Three Exhibits

Upstairs Artspace
In the Eyes of the Beholder, Joseph Pearson

Upstairs Artspace opens its 44th season this month with three timely exhibits. Even When It’s Dark features paintings and photographs by Doug McAbee, most of them created during the early days of the COVID pandemic. In the Eyes of the Beholder, with Roscoe Conn (Rutherford County Schools, Rutherford County Visual Artists Guild) and Joseph Pearson (Sandhill Artists Collective, Pink Dog Creative), depicts African American lives through collage and painting, respectively. In Lasting Impressions, Addam Duncan reflects on loss using the avenue of black-and-white photography. 

Monet’s Woman with a Parasol Remix, Doug McAbee

McAbee, a professor at Lander University in Greenwood, SC, recalls that  “when we went to virtual learning and into our personal lockdown in March, 2020, I noticed immediately how the new situation was negatively impacting my children and my students. I was working hard on a new series of drawings [also in the Tryon exhibit], and I wanted to find ways to give people reasons to smile during a tough time.”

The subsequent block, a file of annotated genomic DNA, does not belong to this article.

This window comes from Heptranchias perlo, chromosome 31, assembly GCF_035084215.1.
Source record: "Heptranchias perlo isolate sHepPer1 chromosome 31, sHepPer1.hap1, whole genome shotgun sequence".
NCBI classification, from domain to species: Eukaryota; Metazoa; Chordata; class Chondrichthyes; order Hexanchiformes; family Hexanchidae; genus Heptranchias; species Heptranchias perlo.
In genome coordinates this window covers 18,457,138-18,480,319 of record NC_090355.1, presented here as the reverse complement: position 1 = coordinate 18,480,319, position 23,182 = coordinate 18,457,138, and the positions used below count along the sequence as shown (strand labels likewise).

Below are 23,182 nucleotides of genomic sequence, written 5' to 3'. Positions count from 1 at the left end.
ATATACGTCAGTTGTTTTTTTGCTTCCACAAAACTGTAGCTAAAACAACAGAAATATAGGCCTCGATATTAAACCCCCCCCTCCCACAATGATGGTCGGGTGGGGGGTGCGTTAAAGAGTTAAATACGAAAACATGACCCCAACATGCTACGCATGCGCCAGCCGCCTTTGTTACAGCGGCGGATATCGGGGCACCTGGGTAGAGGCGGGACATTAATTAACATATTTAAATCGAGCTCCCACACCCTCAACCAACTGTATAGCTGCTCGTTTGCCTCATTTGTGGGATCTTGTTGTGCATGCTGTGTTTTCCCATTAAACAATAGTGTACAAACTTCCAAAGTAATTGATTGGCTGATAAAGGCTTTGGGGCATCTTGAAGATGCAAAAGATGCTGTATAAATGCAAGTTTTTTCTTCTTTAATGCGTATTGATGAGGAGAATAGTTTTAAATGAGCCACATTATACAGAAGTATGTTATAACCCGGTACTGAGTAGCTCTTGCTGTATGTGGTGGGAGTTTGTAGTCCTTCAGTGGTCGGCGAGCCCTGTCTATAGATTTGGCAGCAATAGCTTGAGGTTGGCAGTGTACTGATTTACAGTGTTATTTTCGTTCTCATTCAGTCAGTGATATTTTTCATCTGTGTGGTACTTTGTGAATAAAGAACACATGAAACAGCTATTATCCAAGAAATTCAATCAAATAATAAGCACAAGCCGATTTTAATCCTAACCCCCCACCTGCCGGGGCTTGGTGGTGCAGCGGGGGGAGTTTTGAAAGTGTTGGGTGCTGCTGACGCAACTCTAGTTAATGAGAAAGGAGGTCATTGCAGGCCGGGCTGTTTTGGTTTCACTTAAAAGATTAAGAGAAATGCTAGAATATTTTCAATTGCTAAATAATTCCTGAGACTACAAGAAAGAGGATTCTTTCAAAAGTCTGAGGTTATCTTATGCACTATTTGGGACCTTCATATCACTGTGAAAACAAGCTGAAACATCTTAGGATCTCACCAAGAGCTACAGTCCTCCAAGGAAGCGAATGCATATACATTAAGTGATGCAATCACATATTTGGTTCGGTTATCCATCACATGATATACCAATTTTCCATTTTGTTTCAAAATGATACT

Major art venues were posting challenges asking patrons to recreate their favorite museum pieces or other fine-art works, “and because I’m a little ridiculous,” says McAbee, “I decided to start my own.” His goal was to finish one new “Art Remix” each day during quarantine, and he ended up with 57, using everyday household items for props and having his kids help by taking photos and playing roles in the vignettes. “ The project gave us something fun to do each day,” he says, “and the response I got online was overwhelming … eventually, I even made it onto the official Instagram of the museum that started the trend.”

Community, Roscoe Conn

Nancy Holmes, co-chair of the gallery’s exhibits committee, suggests that “the commonality of the three exhibits [is how] they respond in various ways to the nearly year-long pandemic — for which there’s no end in sight. Some work was created during public and personal quarantines. Other work responds to the difficulties of existing in a prejudiced, fractured, dysfunctional society.”

Holmes adds, “I hope visitors will feel exposed to aspects of other people’s lives that they hadn’t thought about or paid attention to before.”

An open house for the three exhibits happens Saturday, Feb. 6, 12–7pm. The gallery requests masks and social distancing. The exhibits run Feb. 6-March 15. 49 South Trade St, Tryon. Regular hours are Tuesday-Saturday, 12–5pm.

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